On the plus side, I do have several conveniences that completely new players wouldn't have, not the least of which is an extensive knowledge of the game as a whole. A new player coming in straight would look at the game and just wind up baffled, and I can't blame him in the least. If you're starting fresh, the game is not welcoming you.
Longtime readers will also know that I've long been a proponent of making the game easier to get into. But is this even worth bothering with? Is the game for players starting at lower levels any more? Is there even a point to easing up the lower-level restrictions any longer?
I've most often seen this question phrased as a musing on whether or not the team even wants new players. The answer is of course it does; every development team wants more players. That's like asking if you'd want to make more money for less work. One of the major goals in game design is hooking in new players and keeping them in the game until they've become fully invested.
At the same time, it's possible to design for new players in such a way that you abandon your existing playerbase. If EVE Online redesigned itself into a clone of Star Trek Online, it would doubtlessly attract some new players, but it would be losing existing players in droves. So while any game wants new players, it wants to grab those new players in a way that doesn't deprive existing players of what they enjoy. Final Fantasy XI wants new players, yes, but it also wants to make the existing players as happy as they can be.
For new players, the game already has a pretty high barrier to entry. While I mentioned last week that the game looks absolutely gorgeous despite its age, you can still tell that it is not a new title. It also has archaic rules about running the game alongside anything else, it requres use of the staggeringly inconvenient PlayOnline client, and it's held on to a lot of mechanics that even the original EverQuest has long since abandoned as bad ideas. That's without getting into stuff like the hassle of unlocking advanced jobs or the crazy hoops needed for limit breaks or the reagents for basic class skills.
In fairness, the tutorial when starting the game at first has improved significantly. But you still aren't jumping into a game with a remotely modern environment. There's stuff coated in metaphorical dust from 2001, and there's the simple fact that the game is going to turn off a lot of new players simply because it's a group-based game where the groups no longer exist. Walking through Bastok is like searching through a mistless Silent Hill, at times. Matt's column about the game from yesterday is entirely accurate, no matter how much I still like the game.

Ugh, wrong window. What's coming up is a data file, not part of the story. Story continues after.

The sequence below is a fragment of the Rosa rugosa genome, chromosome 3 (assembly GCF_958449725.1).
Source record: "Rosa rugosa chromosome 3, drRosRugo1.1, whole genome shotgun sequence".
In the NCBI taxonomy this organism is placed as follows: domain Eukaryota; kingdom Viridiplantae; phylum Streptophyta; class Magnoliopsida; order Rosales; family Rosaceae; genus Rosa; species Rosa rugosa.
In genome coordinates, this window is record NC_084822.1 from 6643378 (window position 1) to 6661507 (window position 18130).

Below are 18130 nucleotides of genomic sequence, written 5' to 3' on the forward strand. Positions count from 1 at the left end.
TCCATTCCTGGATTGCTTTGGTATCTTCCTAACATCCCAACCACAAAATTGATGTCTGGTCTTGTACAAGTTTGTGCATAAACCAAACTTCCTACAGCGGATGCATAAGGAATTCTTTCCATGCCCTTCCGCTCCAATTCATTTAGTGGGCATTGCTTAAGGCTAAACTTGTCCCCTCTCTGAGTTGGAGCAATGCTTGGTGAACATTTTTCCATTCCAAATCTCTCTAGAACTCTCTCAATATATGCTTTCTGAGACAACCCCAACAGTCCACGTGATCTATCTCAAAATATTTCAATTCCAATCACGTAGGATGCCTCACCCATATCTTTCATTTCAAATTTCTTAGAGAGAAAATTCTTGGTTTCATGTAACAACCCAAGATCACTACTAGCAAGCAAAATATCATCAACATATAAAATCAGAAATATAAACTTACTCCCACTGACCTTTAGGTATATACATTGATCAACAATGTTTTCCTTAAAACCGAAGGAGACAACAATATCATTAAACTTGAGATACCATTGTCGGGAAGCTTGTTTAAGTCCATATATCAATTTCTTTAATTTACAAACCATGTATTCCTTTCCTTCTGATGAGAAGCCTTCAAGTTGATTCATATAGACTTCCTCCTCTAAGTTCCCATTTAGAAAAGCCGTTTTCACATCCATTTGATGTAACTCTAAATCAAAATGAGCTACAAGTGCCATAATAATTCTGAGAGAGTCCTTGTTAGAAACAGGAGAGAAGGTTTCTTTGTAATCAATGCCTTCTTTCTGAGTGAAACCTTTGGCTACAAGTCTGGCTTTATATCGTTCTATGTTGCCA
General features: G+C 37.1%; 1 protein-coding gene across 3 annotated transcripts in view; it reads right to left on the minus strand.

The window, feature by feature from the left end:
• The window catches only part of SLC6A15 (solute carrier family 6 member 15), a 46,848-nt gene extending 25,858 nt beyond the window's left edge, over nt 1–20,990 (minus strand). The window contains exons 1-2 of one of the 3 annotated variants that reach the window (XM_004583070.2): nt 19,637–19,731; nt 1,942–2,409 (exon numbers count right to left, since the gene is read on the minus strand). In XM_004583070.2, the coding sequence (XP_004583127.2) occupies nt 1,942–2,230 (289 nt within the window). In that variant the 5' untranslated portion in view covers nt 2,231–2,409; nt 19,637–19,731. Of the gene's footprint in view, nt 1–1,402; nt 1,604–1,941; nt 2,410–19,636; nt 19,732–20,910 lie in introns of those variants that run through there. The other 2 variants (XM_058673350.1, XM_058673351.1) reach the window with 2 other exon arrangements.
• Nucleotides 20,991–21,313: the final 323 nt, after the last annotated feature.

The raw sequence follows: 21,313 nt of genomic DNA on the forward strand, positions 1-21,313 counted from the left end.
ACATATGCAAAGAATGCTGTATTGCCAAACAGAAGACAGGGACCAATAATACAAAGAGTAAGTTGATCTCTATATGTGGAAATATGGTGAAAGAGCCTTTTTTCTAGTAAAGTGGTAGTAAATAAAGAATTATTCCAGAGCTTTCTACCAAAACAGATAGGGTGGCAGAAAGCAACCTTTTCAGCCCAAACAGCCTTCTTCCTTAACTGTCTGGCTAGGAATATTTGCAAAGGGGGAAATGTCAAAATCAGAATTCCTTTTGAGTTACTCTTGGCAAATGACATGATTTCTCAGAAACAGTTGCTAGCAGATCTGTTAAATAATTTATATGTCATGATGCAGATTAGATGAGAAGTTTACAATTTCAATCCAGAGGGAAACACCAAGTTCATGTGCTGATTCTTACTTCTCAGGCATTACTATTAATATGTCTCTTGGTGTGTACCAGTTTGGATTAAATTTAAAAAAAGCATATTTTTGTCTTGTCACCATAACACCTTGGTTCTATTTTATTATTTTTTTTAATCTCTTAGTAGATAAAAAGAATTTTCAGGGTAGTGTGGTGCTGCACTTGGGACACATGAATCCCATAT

But let's not belabor the point. What would need to be changed for the game to actually be friendly for new players?
For starters, players need to be introduced to the game's central mechanics pretty much right away. I'm not suggesting that the game move away from its group-happy nature, but players need to actually have groups. Since attempting to force high-level players to go back through the Dunes is fairly high on the list of terrible ideas no one should implement, that means we'll need some form of NPC partying.
We also need something to fix the fact that the game has 22 classes but you can only pick six at the beginning. I'm all for leaving something in the wings for later, and I love how the advanced jobs give you a sense of place via their intro quests alone, but the result is that you can't start playing what you want when you start the game. The subjob quest is similarly restrictive but no longer adds anything to the game except a barrier for anyone trying to play the freaking game from the bottom.
Neither of these changes gives players a good idea of what they're doing in the game, though, and both are doing nothing good for the existing playerbase. Admittedly, having an NPC party option might help if you're leveling Bard by your lonesome long after everyone else, but it also creates an incentive to fill out parties with NPCs rather than unreliable humans. Plus, unlocking the subjobs from the start is going to provoke plenty of backlash no matter how you do it, and it removes a major sense of accomplishment from the game.
Part of the problem is that the game doesn't push you in the directions you need to go, but it's also true that catering to existing players generally requires working with the higher end of the game. The endgame in FFXI was incredibly broad for a very long time, with lots of different activities and goals to pursue, but the path there has always been challenging and frustrating at the best of times. Adding in a lot for lower-level players to do takes time and resources to draw in new players for a decade-old game and does nothing to improve the lot of the veterans.
So does FFXI want new players? Yes. But what needs to be done to attract those players might not be very appealing to the development staff.
Your own viewpoints are welcome via mail to firstname.lastname@example.org or in the comments below. Next week, I want to talk about another element that's now shared across Final Fantasy games that has a bit more nuance than you might think: Magitek.
From Eorzea to Vana'diel, there is a constant: the moogles. And for analysis and opinions about the online portions of the Final Fantasy series, there is also a constant: The Mog Log. Longtime series fan Eliot Lefebvre serves up a new installment of the log every Saturday, covering almost anything related to Square-Enix's vibrant online worlds.